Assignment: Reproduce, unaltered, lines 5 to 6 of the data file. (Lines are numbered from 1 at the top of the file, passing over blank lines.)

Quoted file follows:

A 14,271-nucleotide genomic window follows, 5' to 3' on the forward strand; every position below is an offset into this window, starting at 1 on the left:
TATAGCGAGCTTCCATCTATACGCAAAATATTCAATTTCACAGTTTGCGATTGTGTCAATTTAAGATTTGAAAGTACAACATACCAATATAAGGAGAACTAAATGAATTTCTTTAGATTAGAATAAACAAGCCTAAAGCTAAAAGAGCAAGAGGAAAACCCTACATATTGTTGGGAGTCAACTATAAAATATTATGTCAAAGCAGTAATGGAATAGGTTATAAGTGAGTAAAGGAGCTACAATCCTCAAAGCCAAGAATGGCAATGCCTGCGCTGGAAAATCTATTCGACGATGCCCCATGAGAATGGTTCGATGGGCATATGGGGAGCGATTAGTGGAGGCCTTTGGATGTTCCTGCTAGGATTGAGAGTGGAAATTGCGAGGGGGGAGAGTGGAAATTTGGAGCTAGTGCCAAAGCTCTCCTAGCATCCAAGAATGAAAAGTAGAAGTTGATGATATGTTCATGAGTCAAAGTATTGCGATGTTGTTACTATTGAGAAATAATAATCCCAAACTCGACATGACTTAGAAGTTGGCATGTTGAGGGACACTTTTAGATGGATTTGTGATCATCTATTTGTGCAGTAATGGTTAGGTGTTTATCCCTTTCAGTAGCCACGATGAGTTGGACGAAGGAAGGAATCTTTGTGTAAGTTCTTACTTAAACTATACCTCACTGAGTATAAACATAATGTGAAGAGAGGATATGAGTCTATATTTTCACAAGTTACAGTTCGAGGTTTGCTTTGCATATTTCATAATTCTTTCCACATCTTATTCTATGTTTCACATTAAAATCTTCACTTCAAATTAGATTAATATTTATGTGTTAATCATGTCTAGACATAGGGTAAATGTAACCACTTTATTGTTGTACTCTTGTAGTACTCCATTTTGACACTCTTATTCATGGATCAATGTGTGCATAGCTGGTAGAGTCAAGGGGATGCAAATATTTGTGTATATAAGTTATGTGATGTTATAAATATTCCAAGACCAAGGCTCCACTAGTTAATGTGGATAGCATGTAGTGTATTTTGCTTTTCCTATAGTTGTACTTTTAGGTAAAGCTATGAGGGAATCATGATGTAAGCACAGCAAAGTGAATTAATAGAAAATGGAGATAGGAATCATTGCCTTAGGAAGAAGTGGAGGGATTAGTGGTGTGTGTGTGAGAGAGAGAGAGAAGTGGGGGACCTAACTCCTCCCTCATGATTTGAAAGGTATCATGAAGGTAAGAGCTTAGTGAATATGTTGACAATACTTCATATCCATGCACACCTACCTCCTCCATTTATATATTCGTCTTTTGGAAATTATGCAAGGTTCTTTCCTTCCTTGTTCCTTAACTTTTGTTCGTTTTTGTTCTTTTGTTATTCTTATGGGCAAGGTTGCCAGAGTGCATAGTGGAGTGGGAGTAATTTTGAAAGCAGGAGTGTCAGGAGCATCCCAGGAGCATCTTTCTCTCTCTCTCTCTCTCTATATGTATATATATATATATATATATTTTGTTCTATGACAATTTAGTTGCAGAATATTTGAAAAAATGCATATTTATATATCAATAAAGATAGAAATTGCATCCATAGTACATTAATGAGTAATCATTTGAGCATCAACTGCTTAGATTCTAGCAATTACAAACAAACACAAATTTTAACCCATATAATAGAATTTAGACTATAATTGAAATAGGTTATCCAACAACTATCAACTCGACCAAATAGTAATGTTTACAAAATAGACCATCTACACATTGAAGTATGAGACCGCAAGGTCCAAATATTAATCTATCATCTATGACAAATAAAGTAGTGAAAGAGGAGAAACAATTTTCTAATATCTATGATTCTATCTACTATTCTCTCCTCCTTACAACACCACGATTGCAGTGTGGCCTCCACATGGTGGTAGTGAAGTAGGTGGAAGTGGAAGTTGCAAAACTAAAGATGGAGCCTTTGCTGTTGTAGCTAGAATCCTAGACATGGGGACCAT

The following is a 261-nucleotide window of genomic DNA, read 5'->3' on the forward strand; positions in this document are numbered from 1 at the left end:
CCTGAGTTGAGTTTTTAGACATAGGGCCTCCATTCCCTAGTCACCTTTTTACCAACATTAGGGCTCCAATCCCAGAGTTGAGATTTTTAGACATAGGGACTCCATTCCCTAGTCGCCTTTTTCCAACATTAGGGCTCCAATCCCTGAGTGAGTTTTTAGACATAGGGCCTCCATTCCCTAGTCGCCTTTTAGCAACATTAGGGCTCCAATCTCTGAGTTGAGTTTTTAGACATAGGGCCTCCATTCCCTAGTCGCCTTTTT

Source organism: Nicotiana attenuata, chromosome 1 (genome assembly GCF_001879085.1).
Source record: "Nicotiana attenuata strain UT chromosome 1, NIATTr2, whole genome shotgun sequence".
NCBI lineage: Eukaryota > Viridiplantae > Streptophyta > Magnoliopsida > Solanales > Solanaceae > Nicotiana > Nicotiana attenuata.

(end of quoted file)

Source organism: Nicotiana attenuata, chromosome 1 (genome assembly GCF_001879085.1).
Source record: "Nicotiana attenuata strain UT chromosome 1, NIATTr2, whole genome shotgun sequence".